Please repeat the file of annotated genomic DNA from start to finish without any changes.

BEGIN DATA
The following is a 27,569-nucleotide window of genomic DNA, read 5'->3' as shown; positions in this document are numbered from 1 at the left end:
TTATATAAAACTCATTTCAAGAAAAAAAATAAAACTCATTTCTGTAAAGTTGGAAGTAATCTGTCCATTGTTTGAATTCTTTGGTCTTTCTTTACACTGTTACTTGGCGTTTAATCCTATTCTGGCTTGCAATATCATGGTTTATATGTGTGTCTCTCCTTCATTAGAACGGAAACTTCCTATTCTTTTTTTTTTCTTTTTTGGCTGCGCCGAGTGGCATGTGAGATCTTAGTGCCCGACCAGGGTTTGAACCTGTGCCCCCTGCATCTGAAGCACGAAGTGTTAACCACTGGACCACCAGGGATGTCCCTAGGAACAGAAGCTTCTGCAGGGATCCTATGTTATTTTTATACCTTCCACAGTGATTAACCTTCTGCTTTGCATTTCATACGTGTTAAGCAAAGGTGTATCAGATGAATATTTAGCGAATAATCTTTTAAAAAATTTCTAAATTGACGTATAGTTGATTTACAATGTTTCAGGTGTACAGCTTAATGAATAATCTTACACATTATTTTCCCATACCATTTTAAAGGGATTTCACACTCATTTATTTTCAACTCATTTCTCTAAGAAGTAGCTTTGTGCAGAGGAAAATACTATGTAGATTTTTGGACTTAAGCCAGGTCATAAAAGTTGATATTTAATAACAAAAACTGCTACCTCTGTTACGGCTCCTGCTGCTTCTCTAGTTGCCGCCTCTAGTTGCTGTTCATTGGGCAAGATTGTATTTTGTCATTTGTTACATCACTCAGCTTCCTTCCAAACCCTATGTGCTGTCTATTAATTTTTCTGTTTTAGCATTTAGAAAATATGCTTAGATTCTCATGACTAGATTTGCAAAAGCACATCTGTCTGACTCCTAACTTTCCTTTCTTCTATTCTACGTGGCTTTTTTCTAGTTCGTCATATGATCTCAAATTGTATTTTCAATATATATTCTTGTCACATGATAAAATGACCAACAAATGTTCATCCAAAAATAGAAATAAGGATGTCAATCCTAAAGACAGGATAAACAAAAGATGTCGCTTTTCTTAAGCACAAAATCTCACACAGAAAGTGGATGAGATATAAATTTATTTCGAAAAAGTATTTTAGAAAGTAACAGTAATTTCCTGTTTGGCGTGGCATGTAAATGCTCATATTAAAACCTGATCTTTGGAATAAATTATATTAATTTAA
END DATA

The following is a 27,569-nucleotide window of genomic DNA, read 5'->3' as shown; positions in this document are numbered from 1 at the left end:
TTATATAAAACTCATTTCAAGAAAAAAAATAAAACTCATTTCTGTAAAGTTGGAAGTAATCTGTCCATTGTTTGAATTCTTTGGTCTTTCTTTACACTGTTACTTGGCGTTTAATCCTATTCTGGCTTGCAATATCATGGTTTATATGTGTGTCTCTCCTTCATTAGAACGGAAACTTCCTATTCTTTTTTTTTTCTTTTTTGGCTGCGCCGAGTGGCATGTGAGATCTTAGTGCCCGACCAGGGTTTGAACCTGTGCCCCCTGCATCTGAAGCACGAAGTGTTAACCACTGGACCACCAGGGATGTCCCTAGGAACAGAAGCTTCTGCAGGGATCCTATGTTATTTTTATACCTTCCACAGTGATTAACCTTCTGCTTTGCATTTCATACGTGTTAAGCAAAGGTGTATCAGATGAATATTTAGCGAATAATCTTTTAAAAAATTTCTAAATTGACGTATAGTTGATTTACAATGTTTCAGGTGTACAGCTTAATGAATAATCTTACACATTATTTTCCCATACCATTTTAAAGGGATTTCACACTCATTTATTTTCAACTCATTTCTCTAAGAAGTAGCTTTGTGCAGAGGAAAATACTATGTAGATTTTTGGACTTAAGCCAGGTCATAAAAGTTGATATTTAATAACAAAAACTGCTACCTCTGTTACGGCTCCTGCTGCTTCTCTAGTTGCCGCCTCTAGTTGCTGTTCATTGGGCAAGATTGTATTTTGTCATTTGTTACATCACTCAGCTTCCTTCCAAACCCTATGTGCTGTCTATTAATTTTTCTGTTTTAGCATTTAGAAAATATGCTTAGATTCTCATGACTAGATTTGCAAAAGCACATCTGTCTGACTCCTAACTTTCCTTTCTTCTATTCTACGTGGCTTTTTTCTAGTTCGTCATATGATCTCAAATTGTATTTTCAATATATATTCTTGTCACATGATAAAATGACCAACAAATGTTCATCCAAAAATAGAAATAAGGATGTCAATCCTAAAGACAGGATAAACAAAAGATGTCGCTTTTCTTAAGCACAAAATCTCACACAGAAAGTGGATGAGATATAAATTTATTTCGAAAAAGTATTTTAGAAAGTAACAGTAATTTCCTGTTTGGCGTGGCATGTAAATGCTCATATTAAAACCTGATCTTTGGAATAAATTATATTAATTTAA